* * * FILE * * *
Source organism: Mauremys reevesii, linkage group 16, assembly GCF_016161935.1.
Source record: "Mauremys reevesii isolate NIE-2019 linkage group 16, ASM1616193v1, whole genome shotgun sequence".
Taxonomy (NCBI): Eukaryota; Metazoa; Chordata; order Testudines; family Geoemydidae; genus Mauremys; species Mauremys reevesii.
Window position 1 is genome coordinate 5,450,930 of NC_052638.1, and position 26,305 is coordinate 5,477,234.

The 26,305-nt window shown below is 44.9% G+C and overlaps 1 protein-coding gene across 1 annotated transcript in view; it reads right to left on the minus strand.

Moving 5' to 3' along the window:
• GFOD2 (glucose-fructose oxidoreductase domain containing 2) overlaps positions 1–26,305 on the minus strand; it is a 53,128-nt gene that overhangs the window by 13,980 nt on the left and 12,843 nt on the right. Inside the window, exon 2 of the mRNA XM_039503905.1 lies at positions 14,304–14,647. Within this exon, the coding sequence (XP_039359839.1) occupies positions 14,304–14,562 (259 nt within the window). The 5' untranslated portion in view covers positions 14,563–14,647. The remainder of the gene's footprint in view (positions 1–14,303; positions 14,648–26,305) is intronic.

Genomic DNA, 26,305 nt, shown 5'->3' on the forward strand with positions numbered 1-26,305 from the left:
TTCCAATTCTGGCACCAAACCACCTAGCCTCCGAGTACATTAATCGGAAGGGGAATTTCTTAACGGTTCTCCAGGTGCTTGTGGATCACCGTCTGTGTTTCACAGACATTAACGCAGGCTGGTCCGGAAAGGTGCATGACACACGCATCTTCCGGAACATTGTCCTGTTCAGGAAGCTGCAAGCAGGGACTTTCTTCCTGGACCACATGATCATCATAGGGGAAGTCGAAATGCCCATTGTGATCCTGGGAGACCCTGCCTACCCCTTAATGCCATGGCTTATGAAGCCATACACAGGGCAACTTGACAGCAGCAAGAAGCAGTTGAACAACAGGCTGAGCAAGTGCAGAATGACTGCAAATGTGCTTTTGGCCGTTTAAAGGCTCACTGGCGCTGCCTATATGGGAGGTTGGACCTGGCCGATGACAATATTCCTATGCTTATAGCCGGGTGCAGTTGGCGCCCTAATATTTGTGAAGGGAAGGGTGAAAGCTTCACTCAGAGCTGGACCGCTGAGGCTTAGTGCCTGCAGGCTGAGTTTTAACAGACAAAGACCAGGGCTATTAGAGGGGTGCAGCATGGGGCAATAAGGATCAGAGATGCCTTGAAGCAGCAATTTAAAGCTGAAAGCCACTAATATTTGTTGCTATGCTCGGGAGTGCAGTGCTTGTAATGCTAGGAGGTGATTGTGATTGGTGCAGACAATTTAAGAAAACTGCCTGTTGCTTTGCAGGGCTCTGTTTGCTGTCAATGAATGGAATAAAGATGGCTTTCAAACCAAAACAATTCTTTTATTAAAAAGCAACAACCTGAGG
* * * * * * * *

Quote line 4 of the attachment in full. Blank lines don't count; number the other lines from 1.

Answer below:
Window position 1 is genome coordinate 5,450,930 of NC_052638.1, and position 26,305 is coordinate 5,477,234.